Genetic Alliance UK 2016 events
Genome Seq Week: 7th March - 11th March, 2016
When the first person had their entire DNA sequenced as part of the Human Genome Project back in the 1990s, it took over 12 years. Today it is possible to have your entire genome sequenced in just a matter of weeks.
Genome sequencing is a technique that reads along DNA to determine the order of every base pair, letter by letter. A new method has been developed which means it is faster and cheaper to do this, and as a result has the potential to dramatically change the way that conditions may be diagnosed and treating many conditions, including cancer.
What can genome sequencing tell us about how a cancer developed? How can it be used to make decisions about treatment? What are researchers doing right now that could improve cancer treatment in the future?Do you want to know more? Come along to one of our events in March, as Genome Seq Week explores cancer genetics, genome sequencing and what it means for the future of cancer care.
Join us at the following events!
Monday 7th March 2pm: Twitter chat
We're holding a Tweet chat! We'll be joined by geneticist Dr Shane McKee, head of patient group BRCA Umbrella, and previously a patient herself, Caroline Presho, and and Bloodwise’s Head of Research Matt Kaiser.
2pm - just follow @GeneticAll_UK
Tuesday 8th March 9.30 am: Charter launch
We're launching our charter at the Institute of Cancer Research, in Chelsea, London. Launched by George Freeman MP, and discussed by our expert panel, the morning will be a chance to hear the patient led reccomendations in our Charter, and share your thoughts on how the NHS can best adapt to developments in cancer genomics.
9.30 am, Institute of Cancer Research, London. To register, email visit our Eventbrite page
Wednesday 9th March 1pm: Wellcome Collection Packed Lunch
We're collaborating with the Wellcome Collection to curate their March Packed Lunch. Head to the Wellcome Collection for 1pm to hear Dr Charlotte Pawlyn discuss her work understanding the genetics of myeloma, and hear how her team are learning how personalised treatments can help treat myeloma pateints faster and more successfully.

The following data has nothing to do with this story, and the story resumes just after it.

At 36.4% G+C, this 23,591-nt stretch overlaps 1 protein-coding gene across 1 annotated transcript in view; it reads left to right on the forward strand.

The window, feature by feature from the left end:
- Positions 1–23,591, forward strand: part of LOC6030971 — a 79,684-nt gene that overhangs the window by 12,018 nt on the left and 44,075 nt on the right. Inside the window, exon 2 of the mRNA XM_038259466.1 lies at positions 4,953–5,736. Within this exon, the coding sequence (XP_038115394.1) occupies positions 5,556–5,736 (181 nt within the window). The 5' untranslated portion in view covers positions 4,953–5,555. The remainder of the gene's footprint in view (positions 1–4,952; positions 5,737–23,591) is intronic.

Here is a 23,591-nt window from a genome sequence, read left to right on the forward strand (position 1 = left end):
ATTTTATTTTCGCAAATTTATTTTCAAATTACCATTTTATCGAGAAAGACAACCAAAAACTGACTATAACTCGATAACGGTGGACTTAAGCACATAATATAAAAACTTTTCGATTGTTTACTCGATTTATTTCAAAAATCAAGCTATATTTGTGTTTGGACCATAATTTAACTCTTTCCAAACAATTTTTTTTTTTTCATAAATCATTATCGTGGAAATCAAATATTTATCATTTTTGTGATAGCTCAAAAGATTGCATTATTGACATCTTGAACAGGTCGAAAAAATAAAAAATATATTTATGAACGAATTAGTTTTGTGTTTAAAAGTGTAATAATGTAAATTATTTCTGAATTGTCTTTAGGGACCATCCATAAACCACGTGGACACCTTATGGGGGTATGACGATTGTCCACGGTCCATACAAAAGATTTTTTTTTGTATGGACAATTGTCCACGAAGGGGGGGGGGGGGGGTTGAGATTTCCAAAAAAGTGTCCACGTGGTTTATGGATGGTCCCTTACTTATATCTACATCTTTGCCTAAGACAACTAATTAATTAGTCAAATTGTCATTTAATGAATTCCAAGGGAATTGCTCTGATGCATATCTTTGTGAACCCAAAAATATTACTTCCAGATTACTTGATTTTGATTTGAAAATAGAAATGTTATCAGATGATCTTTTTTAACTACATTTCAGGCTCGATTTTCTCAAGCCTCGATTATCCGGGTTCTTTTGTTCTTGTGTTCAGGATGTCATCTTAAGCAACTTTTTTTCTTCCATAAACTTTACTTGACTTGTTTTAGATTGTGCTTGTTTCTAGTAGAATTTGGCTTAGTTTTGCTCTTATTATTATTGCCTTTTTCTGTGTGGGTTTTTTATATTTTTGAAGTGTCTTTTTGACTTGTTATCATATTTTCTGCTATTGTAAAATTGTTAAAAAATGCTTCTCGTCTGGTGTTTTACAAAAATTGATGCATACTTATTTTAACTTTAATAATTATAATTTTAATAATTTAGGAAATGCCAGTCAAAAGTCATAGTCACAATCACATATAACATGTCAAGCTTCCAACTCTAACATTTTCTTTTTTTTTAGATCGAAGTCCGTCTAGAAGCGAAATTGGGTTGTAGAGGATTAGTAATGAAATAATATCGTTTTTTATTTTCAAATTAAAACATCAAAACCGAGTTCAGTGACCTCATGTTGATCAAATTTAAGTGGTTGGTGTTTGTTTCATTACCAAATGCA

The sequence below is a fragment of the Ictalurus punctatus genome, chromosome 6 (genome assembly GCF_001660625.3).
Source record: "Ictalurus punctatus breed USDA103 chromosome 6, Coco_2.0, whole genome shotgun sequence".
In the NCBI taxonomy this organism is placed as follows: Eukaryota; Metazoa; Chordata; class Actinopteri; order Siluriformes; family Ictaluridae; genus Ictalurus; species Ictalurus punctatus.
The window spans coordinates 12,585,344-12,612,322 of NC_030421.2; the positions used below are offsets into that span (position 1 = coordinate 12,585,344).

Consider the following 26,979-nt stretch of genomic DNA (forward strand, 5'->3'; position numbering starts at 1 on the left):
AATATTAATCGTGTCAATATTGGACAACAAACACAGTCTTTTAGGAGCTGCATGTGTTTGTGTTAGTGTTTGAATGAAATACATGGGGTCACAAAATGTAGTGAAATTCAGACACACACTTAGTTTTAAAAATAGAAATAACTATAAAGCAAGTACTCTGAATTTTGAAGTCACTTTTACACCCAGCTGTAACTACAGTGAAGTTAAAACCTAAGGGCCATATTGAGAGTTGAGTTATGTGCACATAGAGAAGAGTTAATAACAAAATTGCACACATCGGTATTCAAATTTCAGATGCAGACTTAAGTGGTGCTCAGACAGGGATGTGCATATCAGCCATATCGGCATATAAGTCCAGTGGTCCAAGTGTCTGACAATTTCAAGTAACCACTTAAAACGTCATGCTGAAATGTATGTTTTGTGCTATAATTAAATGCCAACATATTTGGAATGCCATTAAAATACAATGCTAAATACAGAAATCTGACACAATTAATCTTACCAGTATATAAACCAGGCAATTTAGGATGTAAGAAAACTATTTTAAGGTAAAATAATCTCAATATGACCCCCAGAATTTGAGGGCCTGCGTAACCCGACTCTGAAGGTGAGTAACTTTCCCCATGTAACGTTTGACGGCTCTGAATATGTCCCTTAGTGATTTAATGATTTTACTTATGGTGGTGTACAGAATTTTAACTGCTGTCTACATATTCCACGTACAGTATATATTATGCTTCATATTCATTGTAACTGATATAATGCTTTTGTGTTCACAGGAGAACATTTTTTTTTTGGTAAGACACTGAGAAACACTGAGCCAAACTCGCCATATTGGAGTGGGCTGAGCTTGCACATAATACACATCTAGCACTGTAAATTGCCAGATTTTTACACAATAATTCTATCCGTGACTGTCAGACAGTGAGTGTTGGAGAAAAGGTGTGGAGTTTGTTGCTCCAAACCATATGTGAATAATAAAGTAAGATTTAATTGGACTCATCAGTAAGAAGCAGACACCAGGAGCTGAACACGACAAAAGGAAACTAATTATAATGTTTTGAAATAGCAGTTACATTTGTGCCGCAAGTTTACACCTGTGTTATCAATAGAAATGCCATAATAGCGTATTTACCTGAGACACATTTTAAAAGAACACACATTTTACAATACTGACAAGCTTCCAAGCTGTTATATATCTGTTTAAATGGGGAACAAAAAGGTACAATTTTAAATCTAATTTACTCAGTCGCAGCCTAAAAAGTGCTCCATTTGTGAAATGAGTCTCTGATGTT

1 - 2 pm, Wellcome Collection, Euston Road, London: http://wellcomecollection.org/events/packed-lunch-sequencing-cancer
Thursday 10th March, 7pm: Can genomics change the way we treat cancer? Informal evening talk
Spend an evening with our guests, Dr Katie Snape and Dr Clare Turnbull as they talk about how cancer genetics research (Dr Turnbull) can be applied to the clinic (Dr Katie Snape). Dr Snape is a consultant in clinical cancer genetics at St George's Hospital, London, while Dr Turnbull is a senior researcher at the Institute of Cancer Research, who works to understand the genetics underpinning cancer development. Together, they'll be expalining how the work of researchers in the lab can impact on the work of doctors in the clinic, and how this can save lives.
Get your FREE tickets here!
7pm - 10 pm Venue at Eighty Four Shoreditch (4 minute walk from Old Street station)
My Cancer, My DNA is a project we are running through January and February, aiming to gather from cancer patients and their families, their views and expereinces of how whole genome sequencing could best be used in cancer prediction, diagnosis, and treatment. Genome sequencing offers great potential for the effective diagnosis and management of many conditions, and we think those who are likely to use and benfit from this technology should have a say in how it is used and delivered. the views of patients and families are central to the uptake of genome sequencing in the NHS.
Genetic Alliance UK has been running the My Cancer, My DNA project through January and February. We have been discussing with cancer patients and their families their views and experiences of how whole genome sequencing could best be used in cancer prediction, diagnosis, and treatment.
Genome sequencing offers great potential for the effective diagnosis and management of many conditions, and we think those who are likely to use and benefit from this technology should have a say in how it is used and delivered. The views of patients and families are central to the uptake of genome sequencing in the NHS, and we'll collate these views to produce a ‘Patient and Family Charter’; a written document that will outline a series of recommendations from patients on how genome sequencing can be best used in a healthcare setting. The Charter will be given directly to the key people and groups responsible for delivering genomic sequencing in the UK’s healthcare system.
We want to take this opportunity to share our findings and discuss them with you. My Cancer, My DNA is funded by the National Institute for Health Research (NIHR) BiomedicalResearch Centre at The Royal Marsden NHS Foundation Trust and The Institute of Cancer Research.
We are pleased to be working with Cancer52, Bloodwise, Breast Cancer Now, and Cancer Research UK on this project.
If you would like to see any details of or talks from our past events, please visit our events archive.